Data from NHS Digital shows that there were 773,523 alcohol-related admissions between April and December last year - with three quarters of them (587,501) involving patients over the age of 50.  Alcohol-related admissions involving patients between 60 and 80 stood at over 300,000, compared to fewer than 100,000 admissions for patients aged 20 to 40. Visit Yahoo news - More older people being admitted to hospital for alcohol-related reasons amid concerns over lockdown boozing.

The figures come just six months after experts warned that the number of people drinking "high risk" amounts of alcohol had doubled since before lockdown.

Deaths from alcohol hit a new high during the first nine months of 2020, up 16% on the same months in 2019 and the biggest toll recorded since records began in 2001.

Alcohol is now understood to be linked to heart disease, stroke and 7 types of cancer, while deaths linked to liver disease have risen a staggering 400% in 40 years. Alcohol can also contribute to the worsening of symptoms of many mental health problems, especially low mood and anxiety.

Smoking is one of the biggest causes of death and illness with around 74,600 deaths attributable to smoking each year in England. Smoking on average shortens life expectancy by 10 years. A recent report published (23 March) by Action on Smoking and Health (ASH) shows smokers in England on average need social care at the age of 63; 10 years earlier than non-smokers, with 1.5 million people needing help with everyday tasks due to smoking.

Five tips

  • Take more drink-free days, and on the days you do drink have a glass of something non-alcoholic for each drink you have. Despite alcohol advertising, don't feel you have to drink.
  • Be on your guard against situations in which you might feel tempted to smoke. Using an electronic cigarette is much less harmful than smoking and evidence shows vaping is 70% more effective in helping smokers quit than nicotine replacement therapy. Visit the NHS website for more information.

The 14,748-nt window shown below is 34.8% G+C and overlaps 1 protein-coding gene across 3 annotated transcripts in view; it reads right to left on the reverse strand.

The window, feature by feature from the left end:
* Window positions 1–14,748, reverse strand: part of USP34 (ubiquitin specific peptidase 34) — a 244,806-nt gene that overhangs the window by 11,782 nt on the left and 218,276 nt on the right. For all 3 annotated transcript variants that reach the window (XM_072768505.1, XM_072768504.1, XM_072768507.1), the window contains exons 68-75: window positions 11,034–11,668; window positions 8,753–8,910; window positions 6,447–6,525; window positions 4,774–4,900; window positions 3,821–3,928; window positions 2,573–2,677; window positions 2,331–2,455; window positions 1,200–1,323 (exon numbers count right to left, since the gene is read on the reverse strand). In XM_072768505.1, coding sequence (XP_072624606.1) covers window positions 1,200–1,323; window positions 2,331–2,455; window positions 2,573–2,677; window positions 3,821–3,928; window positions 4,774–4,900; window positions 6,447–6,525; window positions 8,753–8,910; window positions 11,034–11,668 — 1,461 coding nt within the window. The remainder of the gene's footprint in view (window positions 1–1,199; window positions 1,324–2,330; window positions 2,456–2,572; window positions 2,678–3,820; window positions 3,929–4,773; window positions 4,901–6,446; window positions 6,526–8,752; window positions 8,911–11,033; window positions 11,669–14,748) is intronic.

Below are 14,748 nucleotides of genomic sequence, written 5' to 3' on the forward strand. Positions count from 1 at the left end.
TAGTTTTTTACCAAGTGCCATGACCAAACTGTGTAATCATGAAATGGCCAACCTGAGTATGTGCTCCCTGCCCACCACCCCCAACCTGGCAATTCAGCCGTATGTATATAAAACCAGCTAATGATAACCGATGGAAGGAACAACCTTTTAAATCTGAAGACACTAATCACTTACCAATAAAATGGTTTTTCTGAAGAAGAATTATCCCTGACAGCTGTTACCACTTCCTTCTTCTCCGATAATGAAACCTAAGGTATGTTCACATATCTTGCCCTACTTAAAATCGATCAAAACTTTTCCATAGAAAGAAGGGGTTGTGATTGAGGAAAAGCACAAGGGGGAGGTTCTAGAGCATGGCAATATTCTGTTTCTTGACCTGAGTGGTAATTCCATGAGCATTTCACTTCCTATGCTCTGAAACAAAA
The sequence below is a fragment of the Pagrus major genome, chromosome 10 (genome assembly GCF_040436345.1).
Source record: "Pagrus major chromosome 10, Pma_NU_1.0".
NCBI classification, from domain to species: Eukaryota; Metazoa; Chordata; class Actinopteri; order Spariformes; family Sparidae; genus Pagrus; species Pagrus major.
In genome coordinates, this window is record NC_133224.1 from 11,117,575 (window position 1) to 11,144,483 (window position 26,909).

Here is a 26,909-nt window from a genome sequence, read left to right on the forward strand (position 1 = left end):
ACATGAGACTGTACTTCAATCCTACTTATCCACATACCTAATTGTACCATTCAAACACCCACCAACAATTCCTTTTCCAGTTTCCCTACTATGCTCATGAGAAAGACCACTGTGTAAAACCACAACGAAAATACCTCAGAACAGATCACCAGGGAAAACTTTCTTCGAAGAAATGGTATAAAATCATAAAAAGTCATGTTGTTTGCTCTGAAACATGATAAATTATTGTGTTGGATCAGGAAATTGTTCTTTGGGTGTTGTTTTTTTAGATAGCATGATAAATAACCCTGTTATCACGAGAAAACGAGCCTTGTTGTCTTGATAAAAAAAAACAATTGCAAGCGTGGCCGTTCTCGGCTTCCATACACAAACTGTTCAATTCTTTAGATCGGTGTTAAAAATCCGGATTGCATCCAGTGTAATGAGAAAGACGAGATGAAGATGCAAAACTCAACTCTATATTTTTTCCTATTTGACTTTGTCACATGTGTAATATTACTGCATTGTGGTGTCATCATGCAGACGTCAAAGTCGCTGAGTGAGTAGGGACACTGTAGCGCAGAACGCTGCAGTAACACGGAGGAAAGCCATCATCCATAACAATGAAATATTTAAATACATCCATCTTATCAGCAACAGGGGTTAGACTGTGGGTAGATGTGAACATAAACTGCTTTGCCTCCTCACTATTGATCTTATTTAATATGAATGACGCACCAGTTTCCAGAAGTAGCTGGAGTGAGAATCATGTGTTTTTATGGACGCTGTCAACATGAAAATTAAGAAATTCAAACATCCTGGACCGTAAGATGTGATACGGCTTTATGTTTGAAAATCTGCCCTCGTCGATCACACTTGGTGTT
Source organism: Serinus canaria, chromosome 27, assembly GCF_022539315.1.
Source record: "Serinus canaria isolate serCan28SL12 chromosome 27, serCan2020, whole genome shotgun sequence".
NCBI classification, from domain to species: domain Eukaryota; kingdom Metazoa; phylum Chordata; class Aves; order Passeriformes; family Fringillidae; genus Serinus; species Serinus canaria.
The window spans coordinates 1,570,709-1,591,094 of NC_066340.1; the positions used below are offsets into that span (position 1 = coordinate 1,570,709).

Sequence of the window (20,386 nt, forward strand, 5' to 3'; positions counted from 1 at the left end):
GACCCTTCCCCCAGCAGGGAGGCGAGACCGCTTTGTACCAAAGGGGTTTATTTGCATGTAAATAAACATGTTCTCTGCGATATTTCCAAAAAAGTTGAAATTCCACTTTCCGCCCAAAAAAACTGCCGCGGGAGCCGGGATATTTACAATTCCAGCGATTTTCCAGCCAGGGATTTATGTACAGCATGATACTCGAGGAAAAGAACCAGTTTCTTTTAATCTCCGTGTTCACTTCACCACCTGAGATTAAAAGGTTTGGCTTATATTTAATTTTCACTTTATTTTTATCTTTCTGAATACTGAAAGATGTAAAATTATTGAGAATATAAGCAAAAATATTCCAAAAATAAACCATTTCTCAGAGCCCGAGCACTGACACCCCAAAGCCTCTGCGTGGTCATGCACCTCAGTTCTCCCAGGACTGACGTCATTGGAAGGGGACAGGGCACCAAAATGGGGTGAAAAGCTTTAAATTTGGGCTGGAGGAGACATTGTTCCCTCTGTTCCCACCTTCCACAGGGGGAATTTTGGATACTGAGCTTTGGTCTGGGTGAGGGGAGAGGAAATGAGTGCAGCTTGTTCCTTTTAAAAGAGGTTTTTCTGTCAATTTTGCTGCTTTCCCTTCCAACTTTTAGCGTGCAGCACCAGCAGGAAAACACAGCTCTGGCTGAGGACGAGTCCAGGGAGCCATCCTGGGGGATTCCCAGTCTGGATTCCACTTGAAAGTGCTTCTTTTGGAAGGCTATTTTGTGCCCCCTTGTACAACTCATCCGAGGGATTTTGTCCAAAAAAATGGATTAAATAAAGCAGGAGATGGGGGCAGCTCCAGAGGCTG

• Know your alcohol units - Chief Medical Officer guidance is to not exceed more than 14 units a week. Home poured measures can often differ from standard measures used in pubs. Visit the Reduce My Risk website to try a free quiz to see how well you know how many units are in a pint or a glass of wine.
  • Talk to others about your health goals before meeting up. If you've stopped smoking or reduced your drinking during lockdown, letting friends and family know before you get together can help you stay on track.
  • The Try Dry app from Alcohol Change is a good way to understand your drinking pattern and track your progress by using the 'My charts' feature to see how much money you spend, units you drink and calories you consume over a time period.
Dr Sarah - drinking release
12 April 2021
  • Response to NHS figures showing over 770,000 alcohol hospital admissions during the height of the pandemic
  • Tips from Fresh and Balance to avoid the pitfalls

Worrying new figures highlighting over three quarters of a million hospital admissions from alcohol during the height of the pandemic show that we need to look after ourselves this Spring. That is the message from health campaigners in the North East as pubs reopen outdoors from Monday.

It comes as alarming new figures from NHS Digital figures show over three quarters of a million alcohol-related hospital admissions between April and December last year - over 100 an hour - with three quarters of them (587,501) involving patients over the age of 50.

Fresh and Balance - the North East's tobacco and alcohol harm prevention programmes - are encouraging people to stay healthy and safe and avoid potential pitfalls of more regular drinking or smoking which can weaken the immune system and harm physical and mental health.

The Covid pandemic has brought huge pressures and while 2020 saw a surge in smokers quitting and some people cutting down on alcohol, the same pressures led to over 8m people drinking at risky levels in 2020. A survey by Balance also found that nearly half (44%) of drinkers who were drinking more since Covid felt worse as a result.

Easing of Covid restrictions, from outdoor socialising to pubs re-opening, can bring with them their own temptations and risks:

  • More regular binge drinking can harm our health, make us feel more tired and depressed, weaken the immune system and lead to weight gain.
  • If you've quit smoking, drinking outdoors with your friends can risk breaking your resolve and put you in situations where you feel tempted to smoke.
  • People who both smoke and drink have a higher risk of mouth and throat cancer.
  • Both alcohol and tobacco are linked with a higher risk of cancer, heart attack and stroke and can worsen stress and anxiety.

Sue Taylor, Acting Head of Alcohol Policy for Balance, said: "These new figures are worrying and shocking and show it is not just young people at risk.  When it comes to alcohol, we know the pandemic has added to the problem we already had, creating even more worrying drinking patterns which are wrecking more lives and creating huge pressures on our NHS.

"People are looking forward to socialising but drinking too much alcohol does not need to be part of it - at the end of the day alcohol is a toxin and a depressant which can harm health and cause hangovers, tiredness and low mood, and lead to more family tension.